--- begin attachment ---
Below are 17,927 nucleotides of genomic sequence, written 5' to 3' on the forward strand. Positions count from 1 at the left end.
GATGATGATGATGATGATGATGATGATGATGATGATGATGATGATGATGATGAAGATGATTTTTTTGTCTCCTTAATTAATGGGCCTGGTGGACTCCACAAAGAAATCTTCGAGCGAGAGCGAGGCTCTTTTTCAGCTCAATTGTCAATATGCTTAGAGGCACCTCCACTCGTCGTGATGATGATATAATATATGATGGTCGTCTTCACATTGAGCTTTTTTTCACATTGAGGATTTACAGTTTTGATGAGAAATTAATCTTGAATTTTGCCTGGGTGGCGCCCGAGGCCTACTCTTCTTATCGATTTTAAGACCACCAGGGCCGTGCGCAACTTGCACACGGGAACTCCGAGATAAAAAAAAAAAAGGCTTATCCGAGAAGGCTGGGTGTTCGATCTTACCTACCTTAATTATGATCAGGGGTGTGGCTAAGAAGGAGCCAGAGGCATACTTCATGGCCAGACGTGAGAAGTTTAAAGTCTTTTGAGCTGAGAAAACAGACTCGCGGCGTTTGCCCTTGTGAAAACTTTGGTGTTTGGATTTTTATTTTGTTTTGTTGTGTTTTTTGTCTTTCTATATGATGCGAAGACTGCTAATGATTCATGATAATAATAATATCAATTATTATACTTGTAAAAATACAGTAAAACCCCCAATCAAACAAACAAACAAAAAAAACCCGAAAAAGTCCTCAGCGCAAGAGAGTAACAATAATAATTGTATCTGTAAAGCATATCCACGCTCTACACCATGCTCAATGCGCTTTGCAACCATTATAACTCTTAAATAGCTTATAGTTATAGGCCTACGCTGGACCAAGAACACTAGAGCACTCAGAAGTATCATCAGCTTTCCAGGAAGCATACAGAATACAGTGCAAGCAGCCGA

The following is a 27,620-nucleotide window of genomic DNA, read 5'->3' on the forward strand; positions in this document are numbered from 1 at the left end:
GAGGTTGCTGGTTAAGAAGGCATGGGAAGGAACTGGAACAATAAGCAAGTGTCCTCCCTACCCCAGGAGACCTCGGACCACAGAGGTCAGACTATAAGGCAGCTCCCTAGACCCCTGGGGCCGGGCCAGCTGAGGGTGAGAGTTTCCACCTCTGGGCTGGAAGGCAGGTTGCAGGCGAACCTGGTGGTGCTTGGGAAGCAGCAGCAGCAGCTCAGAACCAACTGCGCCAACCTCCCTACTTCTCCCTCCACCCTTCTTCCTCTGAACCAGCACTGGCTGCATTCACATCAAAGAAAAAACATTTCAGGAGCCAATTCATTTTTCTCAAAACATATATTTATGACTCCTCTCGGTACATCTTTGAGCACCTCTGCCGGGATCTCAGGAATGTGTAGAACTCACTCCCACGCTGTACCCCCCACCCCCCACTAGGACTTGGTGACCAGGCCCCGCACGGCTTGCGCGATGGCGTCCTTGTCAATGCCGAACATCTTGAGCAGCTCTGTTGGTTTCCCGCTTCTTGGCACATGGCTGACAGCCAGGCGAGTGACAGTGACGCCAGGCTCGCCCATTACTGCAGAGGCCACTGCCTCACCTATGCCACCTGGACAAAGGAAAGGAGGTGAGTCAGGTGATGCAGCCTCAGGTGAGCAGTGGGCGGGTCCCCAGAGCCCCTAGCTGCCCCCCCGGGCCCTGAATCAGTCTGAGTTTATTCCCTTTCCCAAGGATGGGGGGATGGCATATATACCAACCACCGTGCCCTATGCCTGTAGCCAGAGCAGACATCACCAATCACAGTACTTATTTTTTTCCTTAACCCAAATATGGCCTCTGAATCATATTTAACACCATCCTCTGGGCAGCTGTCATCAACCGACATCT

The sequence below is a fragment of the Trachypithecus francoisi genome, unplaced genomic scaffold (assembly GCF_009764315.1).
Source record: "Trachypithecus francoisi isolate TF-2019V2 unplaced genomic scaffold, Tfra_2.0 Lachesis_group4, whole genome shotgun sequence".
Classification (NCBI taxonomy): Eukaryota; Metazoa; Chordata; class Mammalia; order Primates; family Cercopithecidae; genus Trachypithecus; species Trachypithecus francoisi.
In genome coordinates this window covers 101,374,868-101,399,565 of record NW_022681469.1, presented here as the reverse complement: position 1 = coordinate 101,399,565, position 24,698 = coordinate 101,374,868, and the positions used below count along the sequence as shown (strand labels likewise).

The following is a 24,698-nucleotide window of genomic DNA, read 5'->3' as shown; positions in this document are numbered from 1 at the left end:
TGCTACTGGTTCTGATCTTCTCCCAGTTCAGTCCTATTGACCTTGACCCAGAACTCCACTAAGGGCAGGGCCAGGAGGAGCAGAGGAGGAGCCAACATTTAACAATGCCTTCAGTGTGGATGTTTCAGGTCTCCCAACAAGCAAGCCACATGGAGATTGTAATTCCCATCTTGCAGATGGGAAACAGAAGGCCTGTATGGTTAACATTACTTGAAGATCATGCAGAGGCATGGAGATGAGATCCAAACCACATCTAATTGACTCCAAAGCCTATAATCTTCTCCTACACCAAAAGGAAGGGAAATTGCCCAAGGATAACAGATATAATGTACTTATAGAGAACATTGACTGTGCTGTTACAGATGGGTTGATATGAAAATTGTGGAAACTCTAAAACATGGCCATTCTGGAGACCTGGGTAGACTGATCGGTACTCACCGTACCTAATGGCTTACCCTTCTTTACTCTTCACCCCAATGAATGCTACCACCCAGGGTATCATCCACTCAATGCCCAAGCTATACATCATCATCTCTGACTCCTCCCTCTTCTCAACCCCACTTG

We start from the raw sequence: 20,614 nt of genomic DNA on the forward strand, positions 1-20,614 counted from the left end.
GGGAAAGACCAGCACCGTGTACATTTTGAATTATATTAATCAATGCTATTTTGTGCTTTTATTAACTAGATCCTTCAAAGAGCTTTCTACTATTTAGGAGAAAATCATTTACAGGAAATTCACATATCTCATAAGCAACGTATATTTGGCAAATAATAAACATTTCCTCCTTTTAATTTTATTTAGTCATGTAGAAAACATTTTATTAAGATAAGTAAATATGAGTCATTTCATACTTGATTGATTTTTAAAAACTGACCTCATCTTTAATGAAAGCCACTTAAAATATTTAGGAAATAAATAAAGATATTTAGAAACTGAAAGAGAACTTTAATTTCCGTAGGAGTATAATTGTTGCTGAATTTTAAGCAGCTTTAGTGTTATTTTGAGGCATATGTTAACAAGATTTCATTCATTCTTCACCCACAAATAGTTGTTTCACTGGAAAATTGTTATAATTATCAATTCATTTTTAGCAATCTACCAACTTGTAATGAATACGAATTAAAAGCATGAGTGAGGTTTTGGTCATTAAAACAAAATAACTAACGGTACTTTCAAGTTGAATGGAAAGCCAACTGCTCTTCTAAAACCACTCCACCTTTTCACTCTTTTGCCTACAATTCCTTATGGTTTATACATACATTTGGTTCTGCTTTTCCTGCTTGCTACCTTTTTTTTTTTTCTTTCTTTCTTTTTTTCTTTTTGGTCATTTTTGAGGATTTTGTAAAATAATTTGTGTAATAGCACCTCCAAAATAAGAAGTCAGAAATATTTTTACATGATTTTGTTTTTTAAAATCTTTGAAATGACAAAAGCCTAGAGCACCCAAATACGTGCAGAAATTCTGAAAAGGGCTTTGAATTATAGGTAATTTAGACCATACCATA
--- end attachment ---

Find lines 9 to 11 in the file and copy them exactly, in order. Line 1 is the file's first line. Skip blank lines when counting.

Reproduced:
The following is a 24,698-nucleotide window of genomic DNA, read 5'->3' as shown; positions in this document are numbered from 1 at the left end:
TGCTACTGGTTCTGATCTTCTCCCAGTTCAGTCCTATTGACCTTGACCCAGAACTCCACTAAGGGCAGGGCCAGGAGGAGCAGAGGAGGAGCCAACATTTAACAATGCCTTCAGTGTGGATGTTTCAGGTCTCCCAACAAGCAAGCCACATGGAGATTGTAATTCCCATCTTGCAGATGGGAAACAGAAGGCCTGTATGGTTAACATTACTTGAAGATCATGCAGAGGCATGGAGATGAGATCCAAACCACATCTAATTGACTCCAAAGCCTATAATCTTCTCCTACACCAAAAGGAAGGGAAATTGCCCAAGGATAACAGATATAATGTACTTATAGAGAACATTGACTGTGCTGTTACAGATGGGTTGATATGAAAATTGTGGAAACTCTAAAACATGGCCATTCTGGAGACCTGGGTAGACTGATCGGTACTCACCGTACCTAATGGCTTACCCTTCTTTACTCTTCACCCCAATGAATGCTACCACCCAGGGTATCATCCACTCAATGCCCAAGCTATACATCATCATCTCTGACTCCTCCCTCTTCTCAACCCCACTTG

We start from the raw sequence: 20,614 nt of genomic DNA on the forward strand, positions 1-20,614 counted from the left end.